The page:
It’s that inherent photogenic quality of birria tacos that has made them so famous among Instagram and TikTok users. And, they’re surprisingly not too difficult to make.
What Do You Need to Cook Them?
First things first, you’ll need time and patience. Because birria is a slow-cooked stew, you’ll need to let it sit for a couple of hours. You’ll also need to assemble all of the proper ingredients. While birria tacos aren’t particularly hard, the process is a bit involved so we recommend consulting your recipe of choice and prepping everything well in advance.
Meat – Traditional birria calls for either goat or beef. Lamb, oxtail, or even tofu can work in this stew. When using beef or lamb make sure to get bone-in to give the stock some extra texture. While the meat is simmering, make sure to skim some excess fat off the top of the stew and save that for your birria tacos.
Vegetables – The birria stew uses a selection of vegetables like onions and carrots along with crushed tomatoes. Plus, pick out your favorite peppers like guajillo chiles, poblanos, or others.
Herbs/Spices – Fresh herbs and spices are best but you can dip into your spice rack for birria. You’ll need garlic, ginger, cumin, bay leaves, thyme, salt, black pepper, and more.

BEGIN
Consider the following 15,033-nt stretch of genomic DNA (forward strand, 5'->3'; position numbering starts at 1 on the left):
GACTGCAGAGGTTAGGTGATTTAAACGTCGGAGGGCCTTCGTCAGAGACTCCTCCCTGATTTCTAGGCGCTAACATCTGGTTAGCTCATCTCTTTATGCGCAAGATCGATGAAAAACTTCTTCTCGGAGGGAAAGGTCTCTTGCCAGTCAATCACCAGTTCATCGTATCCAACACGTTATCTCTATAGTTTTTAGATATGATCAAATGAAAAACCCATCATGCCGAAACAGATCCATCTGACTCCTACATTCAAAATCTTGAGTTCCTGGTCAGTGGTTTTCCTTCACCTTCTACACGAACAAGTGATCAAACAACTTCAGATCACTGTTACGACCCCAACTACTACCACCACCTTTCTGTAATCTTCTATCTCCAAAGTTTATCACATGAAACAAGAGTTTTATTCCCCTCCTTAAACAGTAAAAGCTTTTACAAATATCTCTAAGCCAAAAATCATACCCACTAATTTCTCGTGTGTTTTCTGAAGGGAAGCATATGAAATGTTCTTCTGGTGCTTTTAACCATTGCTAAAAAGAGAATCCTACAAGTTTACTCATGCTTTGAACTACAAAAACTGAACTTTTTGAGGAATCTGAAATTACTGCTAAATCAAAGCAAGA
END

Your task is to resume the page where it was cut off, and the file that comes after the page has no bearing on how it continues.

Cookware – A dedicated crockpot is perfect for birria but any sturdy and oven-safe pot works great. Additionally, you’ll need a high-power blender to make your pepper puree, necessary for the birria stew. A skillet and several stovetop pans will be required for the taco prep.
The 5 Best Birria Taco Recipes
Beef and Oxtail Birria Tacos – Binging with Babish
One of YouTube’s most beloved food celebs, Babish tries his hand at the uber-popular birria tacos. Babbish uses beef chuck and oxtail as the meat and adds in some extra heat with a few additional peppers. While the recipe is long and time-consuming the actual process should be relatively easy if you allow enough prep time.
Birria de Res & Quesabirria Tacos – The New York Times
The New York Times offered up two distinct recipes, one for straight up birria, which can be served as a soup, and one for the trendy quesabirria tacos. The catch is that you’ll need to follow the birria de res recipe to make the tacos. This particular birria recipe uses bone-in beef shoulder, which can be substituted for goat or lamb stew cuts. Either way, you’ll end up with a delicious plate of birria tacos.
Beef Birria Tacos – Munchies
Andrés Galindo, owner of Nene’s Deli Taqueria in Brooklyn, hosted this episode of Munchies sharing his recipe for quesabirria tacos. Galindo is well known for his birria tacos and took an all-beef approach to this recipe. He also swapped in a stovetop simmer rather than cooking the beef in the oven. If you’re after a delicious birria taco, this video will help you get there.
Slow Cooker Birria de Res – Muy Bueno
If you’d rather a “set it and forget it” approach to cooking birria, this recipe from Muy Bueno uses a classic crockpot for a delicious birria de res. This recipe calls for beef chuck roast or shank but you can swap in pork.
Vegan Birria Tacos – Eat Figs Not Pigs
And for all those vegetarians/vegans looking to get in on the latest food trend, Eat Figs Not Pigs put together this vegan birria taco recipe which uses mushrooms and vegan cheese. Expect a slightly earthy yet still rich, spicy, and sumptuous birria taco recipe.